- Complete blood count. This test assesses your child for anemia, an abnormally low blood count. Anemia can be a side effect of inflammation caused by from JIA or caused by intestinal inflammation.
- Comprehensive metabolic panel. This test assesses your child’s electrolytes, liver enzymes and albumin (protein levels).
- C-reactive protein (CRP) and erythrocyte sedimentation rate (ESR or sed rate) tests determine if your child has inflammation in his body. Children with JIA often have an elevated CRP and/or ESR at diagnosis or as the disease progresses.
- Rheumatoid factor (RF) test can detect whether rheumatoid factor, an antibody, is present in the blood. While RF is commonly found in the adults with rheumatoid arthritis, it is rarely found in children with JIA.
- HLA-B27 antigen test can help determine if your child is suspected to have enthesitis-related arthritis. The antigen is only present in about 8 percent of healthy individuals.
- Lyme antibody test helps distinguish between JIA and lyme disease, which is prevalent in the greater Philadelphia area. Both diseases share the symptom of swollen joints.
- Joint fluid analysis involves inserting a thin, hollow needle into the joint, removing the fluid with a syringe, and examining it. The fluid contains an increased number of white cells, but not bacteria, in children with JIA.
- Urinalysis tests your child’s urine for protein, red blood cells, white blood cells, or casts to indicate kidney disease associated with several rheumatic diseases that also cause arthritis.
- Imaging tests, to show the extent of damage to the bones, may include the following:
- X-ray. A diagnostic test that uses invisible electromagnetic energy beams to produce images of the joints onto film. These x-rays allow your physician to assess for damage to the joints.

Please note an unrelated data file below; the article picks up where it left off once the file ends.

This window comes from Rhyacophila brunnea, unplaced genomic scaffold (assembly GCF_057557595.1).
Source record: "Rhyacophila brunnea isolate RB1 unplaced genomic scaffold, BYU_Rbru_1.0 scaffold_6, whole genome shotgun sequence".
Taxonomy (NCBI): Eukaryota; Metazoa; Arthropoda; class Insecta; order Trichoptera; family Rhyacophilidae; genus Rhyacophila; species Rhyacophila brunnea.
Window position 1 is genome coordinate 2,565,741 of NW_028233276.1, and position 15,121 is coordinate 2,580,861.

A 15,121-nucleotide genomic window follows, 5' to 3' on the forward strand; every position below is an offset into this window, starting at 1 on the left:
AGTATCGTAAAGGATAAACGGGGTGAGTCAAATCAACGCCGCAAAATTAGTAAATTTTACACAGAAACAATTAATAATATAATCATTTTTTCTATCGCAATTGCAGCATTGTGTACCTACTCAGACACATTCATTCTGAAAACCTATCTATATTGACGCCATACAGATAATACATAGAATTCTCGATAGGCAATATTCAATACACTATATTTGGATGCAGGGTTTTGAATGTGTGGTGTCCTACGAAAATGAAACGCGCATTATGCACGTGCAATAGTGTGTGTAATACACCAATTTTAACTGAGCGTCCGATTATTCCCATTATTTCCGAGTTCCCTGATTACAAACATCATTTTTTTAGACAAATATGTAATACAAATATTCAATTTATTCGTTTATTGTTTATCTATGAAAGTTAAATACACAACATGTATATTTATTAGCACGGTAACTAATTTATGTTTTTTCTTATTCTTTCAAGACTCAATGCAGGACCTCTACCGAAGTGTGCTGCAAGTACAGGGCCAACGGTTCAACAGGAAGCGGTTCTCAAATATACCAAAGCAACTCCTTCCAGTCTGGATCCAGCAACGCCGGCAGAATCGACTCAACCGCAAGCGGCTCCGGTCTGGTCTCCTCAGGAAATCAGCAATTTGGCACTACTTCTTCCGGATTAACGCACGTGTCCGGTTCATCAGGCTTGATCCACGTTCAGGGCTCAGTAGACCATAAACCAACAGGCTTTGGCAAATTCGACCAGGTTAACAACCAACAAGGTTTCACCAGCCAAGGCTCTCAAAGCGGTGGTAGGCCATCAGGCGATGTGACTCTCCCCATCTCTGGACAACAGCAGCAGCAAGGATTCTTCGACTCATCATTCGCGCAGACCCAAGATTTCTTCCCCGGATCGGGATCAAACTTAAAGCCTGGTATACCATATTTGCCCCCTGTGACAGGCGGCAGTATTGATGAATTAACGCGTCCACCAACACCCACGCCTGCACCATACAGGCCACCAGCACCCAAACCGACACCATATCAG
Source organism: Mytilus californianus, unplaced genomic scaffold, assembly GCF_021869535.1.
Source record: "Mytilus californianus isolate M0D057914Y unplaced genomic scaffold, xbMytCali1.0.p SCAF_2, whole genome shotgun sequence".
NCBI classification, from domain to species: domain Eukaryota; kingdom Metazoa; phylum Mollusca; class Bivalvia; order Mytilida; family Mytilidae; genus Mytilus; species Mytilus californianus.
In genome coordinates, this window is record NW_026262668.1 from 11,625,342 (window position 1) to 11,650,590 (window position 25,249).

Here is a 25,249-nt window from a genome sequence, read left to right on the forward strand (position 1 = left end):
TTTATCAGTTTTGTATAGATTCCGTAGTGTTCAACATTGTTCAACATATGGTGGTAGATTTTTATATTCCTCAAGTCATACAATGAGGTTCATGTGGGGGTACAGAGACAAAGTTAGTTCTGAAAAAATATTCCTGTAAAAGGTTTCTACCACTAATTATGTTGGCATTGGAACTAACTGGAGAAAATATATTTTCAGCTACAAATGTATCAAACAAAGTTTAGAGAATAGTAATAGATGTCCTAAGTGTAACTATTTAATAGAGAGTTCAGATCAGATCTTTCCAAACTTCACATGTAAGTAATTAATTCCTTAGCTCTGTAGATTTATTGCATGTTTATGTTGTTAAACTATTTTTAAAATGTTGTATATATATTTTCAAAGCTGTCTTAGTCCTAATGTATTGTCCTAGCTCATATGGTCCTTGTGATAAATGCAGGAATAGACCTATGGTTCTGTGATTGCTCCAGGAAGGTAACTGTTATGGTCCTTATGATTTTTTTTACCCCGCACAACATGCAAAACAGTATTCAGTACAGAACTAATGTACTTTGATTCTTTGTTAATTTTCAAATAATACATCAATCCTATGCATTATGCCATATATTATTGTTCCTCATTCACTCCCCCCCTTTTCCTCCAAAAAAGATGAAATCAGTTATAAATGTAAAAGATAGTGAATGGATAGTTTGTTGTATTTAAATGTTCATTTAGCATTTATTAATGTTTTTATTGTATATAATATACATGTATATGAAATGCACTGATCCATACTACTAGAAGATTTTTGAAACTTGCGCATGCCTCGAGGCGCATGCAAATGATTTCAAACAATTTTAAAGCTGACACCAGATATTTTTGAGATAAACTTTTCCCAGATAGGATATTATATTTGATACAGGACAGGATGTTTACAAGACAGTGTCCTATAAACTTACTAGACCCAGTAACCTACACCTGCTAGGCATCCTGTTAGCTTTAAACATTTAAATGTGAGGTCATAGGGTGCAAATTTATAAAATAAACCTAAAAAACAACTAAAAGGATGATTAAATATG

- Magnetic resonance imaging (MRI). A diagnostic test that does not involve radiation and allows your physician to assess for active/ongoing inflammation in the affected joints.
- Ultrasound. This test can be done in the clinic by your rheumatologist to assess for inflammation of the joints and the tendon insertions.
The goal of treatment for juvenile idiopathic arthritis is to reduce pain and stiffness, prevent deformities, and help your child maintain as normal and active a lifestyle as possible.
Specific treatment for juvenile idiopathic arthritis will be determined by your child's doctor based on:
- Your child's overall health and medical history
- Extent of the condition
- Your child's tolerance for specific medications, procedures, and therapies
- Expectation for the course of the disease
- Your opinion or preference
Treatment may include:
- Nonsteroidal anti-inflammatory drugs (NSAIDs) to reduce pain and inflammation
- Injection of steroids directly into the affect joint(s)
- Disease-modifying anti-rheumatic drugs (DMARDS) such as methotrexate.
- Biologic medications such as infliximab, adalimumab, or etanercept. These medications help improve arthritis all over the body and also help reduce inflammation in skin from psoriasis or inflammation in the gut from inflammatory bowel disease.
- Regular exercise
- Physical therapy to improve and maintain muscle and joint function
Children with juvenile idiopathic arthritis should be routinely monitored by a pediatric rheumatologist into adulthood. Prompt treatment can help alleviate or lessen JIA symptoms.
Regular examinations by an ophthalmologist is also recommended for children with juvenile idiopathic arthritis because of the strong connection between JIA and eye disorders. The frequency of eye exams will depend on your child’s age and whether the ANA antibody is present.
Depending on your child’s symptoms, additional follow-up may be needed by other medical specialties.
The long-term outlook for children with juvenile idiopathic arthritis has improved dramatically in the past few decades since the introduction of newer medications (biologics).
It was previously thought that children “outgrow” juvenile arthritis. More recent data shows that the majority of children have disease that persists into adulthood. Children with the oligoarticular form of disease (less than four 4 joints) are more likely to achieve long-term remission and discontinue all medication than children with the other types of JIA.
Early recognition of disease and appropriate therapy will help to optimize functional outcomes.